VEER: Between Teevragati And Veergati
Neither it is Lagaan (2001) nor is it Mangal Pandey: The Rising (2005). Neither is it an Asoka (2001) nor a Jodhaa Akbar (2008). It is Veer, a movie totally belonging to Salman Khan. There is no history or geography here. There is only Salman Khan, who with his biceps and triceps (and multiceps) is out to conquer the world (read British) a la Sunny Deol in Gadar: Ek Prem Katha (2001).
Here we don’t need to talk about facts (real) as it is purely fiction (reel). This is not for history lovers as history is being created with this movie (!). The real Indian Pindaris of yore may die (again) of shock if they watch how their reality has been tampered with. Pindaris were brave companions of Maratha chiefs in the 18th century India. They were a mixed clan of many races. They looted and plundered until the British countered them.
Veer has nothing of the real Pindaris but definitely it is about bravery. What else would you expect from Salman Khan except brute force countering brutes? And he does justice to it in no uncertain measure. And to hell with history or even chemistry. Salman was definitely inspired from 1962 movie Taras Bulba (1909, 1935, 1936, 1962, 2009) that was based on Nikolai Gogol’s historical romantic novel of same name (1835).
We saw Dharam Veer (1977), Veer-Zaara (2004) and we know about Veerappan. Now it is time to know about Veer. It is a tailor-made role for Salman Khan (where he doesn’t need any clothes forget even a shirt). So we find ridiculous costumes but our hero shines even in them. Please don’t even compare it with Gladiator (2000) or Troy (2004) or this or that. That will be like showing light to sun. But Veer is a different movie. As different as chalk and cheese. For many times while viewing the movie you will end up with “say cheese” (internationally or otherwise). It is Wanted Part 2 (2009) for the dynamic action and superb fight scenes.
Let’s go to the story. British had enslaved an entire nation called India. Everyone caved in but not the brave Pindaris. Pindari leader Prithvi Singh (Mithun Chakraborty) has two sons – Veer (Salman Khan) and Punya (Sohail Khan), whom he send to England for further studies to counter British with their own ways (lohe ko loha kaat ta hai!) Veer meets Princess Yashodhara (Zarine Khan) there and both fall in love. But she is the daughter of evil king of Madhavgarh Jackie Shroff, a sworn enemy of Mithun. It gets increasingly difficult for Veer to choose between love and duty. But duty reigns supreme and love follows.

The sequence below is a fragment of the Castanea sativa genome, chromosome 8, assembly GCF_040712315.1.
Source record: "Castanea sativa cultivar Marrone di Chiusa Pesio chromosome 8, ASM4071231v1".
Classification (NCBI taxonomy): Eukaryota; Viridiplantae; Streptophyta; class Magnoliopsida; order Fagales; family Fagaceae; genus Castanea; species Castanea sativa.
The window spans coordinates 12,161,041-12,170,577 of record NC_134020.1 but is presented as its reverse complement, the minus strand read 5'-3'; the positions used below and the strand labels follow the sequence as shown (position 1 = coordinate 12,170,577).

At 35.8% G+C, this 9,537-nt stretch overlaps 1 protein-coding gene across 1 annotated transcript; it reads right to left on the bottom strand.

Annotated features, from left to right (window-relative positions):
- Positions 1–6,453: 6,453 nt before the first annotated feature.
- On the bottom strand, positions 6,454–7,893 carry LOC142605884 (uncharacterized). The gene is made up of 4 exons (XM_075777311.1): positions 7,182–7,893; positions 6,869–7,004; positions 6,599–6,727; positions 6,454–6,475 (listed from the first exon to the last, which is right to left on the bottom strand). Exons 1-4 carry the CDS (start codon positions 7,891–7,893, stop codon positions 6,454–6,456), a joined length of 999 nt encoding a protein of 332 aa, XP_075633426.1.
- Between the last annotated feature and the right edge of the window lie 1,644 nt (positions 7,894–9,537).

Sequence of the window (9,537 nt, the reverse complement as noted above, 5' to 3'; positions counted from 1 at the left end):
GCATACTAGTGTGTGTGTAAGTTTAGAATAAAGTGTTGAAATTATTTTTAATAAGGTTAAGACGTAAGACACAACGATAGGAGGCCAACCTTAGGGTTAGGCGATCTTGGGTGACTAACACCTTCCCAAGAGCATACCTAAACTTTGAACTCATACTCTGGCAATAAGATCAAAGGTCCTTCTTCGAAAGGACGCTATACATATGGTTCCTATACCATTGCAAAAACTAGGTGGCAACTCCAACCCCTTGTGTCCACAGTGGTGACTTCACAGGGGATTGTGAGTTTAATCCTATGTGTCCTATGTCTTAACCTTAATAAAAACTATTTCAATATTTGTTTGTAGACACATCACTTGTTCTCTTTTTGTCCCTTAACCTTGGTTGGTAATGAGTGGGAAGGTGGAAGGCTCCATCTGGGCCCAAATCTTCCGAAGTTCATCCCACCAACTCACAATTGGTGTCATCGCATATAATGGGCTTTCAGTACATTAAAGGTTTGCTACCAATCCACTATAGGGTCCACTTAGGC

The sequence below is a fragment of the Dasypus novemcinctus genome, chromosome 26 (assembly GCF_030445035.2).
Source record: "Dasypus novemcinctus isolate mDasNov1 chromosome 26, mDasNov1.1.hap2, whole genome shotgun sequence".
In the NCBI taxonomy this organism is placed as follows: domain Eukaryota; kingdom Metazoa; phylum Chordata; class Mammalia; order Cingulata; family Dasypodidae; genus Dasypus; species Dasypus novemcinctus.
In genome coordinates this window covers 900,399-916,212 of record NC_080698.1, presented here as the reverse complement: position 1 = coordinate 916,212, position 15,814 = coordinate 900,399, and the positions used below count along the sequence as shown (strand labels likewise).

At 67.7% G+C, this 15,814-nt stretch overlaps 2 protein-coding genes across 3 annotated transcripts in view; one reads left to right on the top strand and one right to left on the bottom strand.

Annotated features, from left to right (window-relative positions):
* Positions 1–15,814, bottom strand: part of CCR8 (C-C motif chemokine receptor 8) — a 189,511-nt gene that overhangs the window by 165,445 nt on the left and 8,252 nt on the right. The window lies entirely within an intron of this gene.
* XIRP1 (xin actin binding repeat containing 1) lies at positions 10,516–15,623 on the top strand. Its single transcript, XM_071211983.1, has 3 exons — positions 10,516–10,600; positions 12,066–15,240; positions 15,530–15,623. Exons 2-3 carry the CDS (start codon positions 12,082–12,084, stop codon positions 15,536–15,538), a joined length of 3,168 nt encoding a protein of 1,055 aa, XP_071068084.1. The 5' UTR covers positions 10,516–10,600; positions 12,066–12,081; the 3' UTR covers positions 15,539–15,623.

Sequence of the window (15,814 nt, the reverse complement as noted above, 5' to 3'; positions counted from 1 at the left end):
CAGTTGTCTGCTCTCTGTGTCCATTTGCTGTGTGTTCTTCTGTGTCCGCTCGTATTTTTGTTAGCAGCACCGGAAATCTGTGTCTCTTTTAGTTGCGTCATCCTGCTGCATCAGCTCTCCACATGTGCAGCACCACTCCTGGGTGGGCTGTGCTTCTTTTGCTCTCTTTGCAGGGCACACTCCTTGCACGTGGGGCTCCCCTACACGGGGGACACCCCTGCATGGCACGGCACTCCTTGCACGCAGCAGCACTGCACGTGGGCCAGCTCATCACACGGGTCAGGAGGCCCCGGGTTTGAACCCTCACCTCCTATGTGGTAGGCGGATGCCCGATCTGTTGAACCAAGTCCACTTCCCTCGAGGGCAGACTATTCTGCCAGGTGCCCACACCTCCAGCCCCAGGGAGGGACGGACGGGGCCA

Veer returns to India and has to fight against both enemies (British and Jackie). He teaches them superb lessons. Snarling rage and heaving chest become second skin to him. Swords clash but none to match Veer’s. He kills with a finesse that will put butchers to shame. He knows the weight of the flesh (ouch!) that he tears with his bare hands. To go with the Republic Day spirit (January 26) he delivers perfect freedom speeches too that will definitely inspire today’s generation of Sallu’s fans (not for patriotism but for frantic Sallu entertainment). The dhuandhaar dialogues are a new beginning (from where Wanted ended.)
He can dance on one foot and put Michael Jackson to shame. (India mein bada talent hai, bhai.) He can sing love ditties (Surili akhiyon wali) repeatedly till love blossoms (not on trees but in the bosom of Yashodhara.) He rides a horse like a pro (after all he is a cloth horse!). He puts other princes to shame (so what if he is a commoner). He can do what no one else does (that is our hindi fillum hero, bhai!) He conquers over the enemy by brute killing. He is Veer. He is Salman Khan. And there ends the story. For Veer is for the die-hard fans of Salman Bhai. It is a one-man show and it rides over his strong shoulders. Don’t ask for anything more (for there is nothing else in it.)
Salman does what he is best at – action. You can’t fault with him on any score. Mithun is definitely another highlight of the movie. Jaggu Dada (Jackie Shroff) sleep walks through the movie. (Probably he is not sleeping enough during the night!) Zarine is cute in her own way. Don’t compare her with Katrina Kaif. Who knows in future references may be other way around? The songs are melodious. Cinematography is breathtaking. The fight scenes are stunning and engaging. Characterisation is appropriate. The drawback of this movie is its length (over two and half hours) that becomes boring and a drag. Costumes are atrocious and playing with historical facts doesn’t go down well the viewers’ throats. Whether it gains teevragati (high speed) or veergati (flops) at the box office, only time and his fans can tell.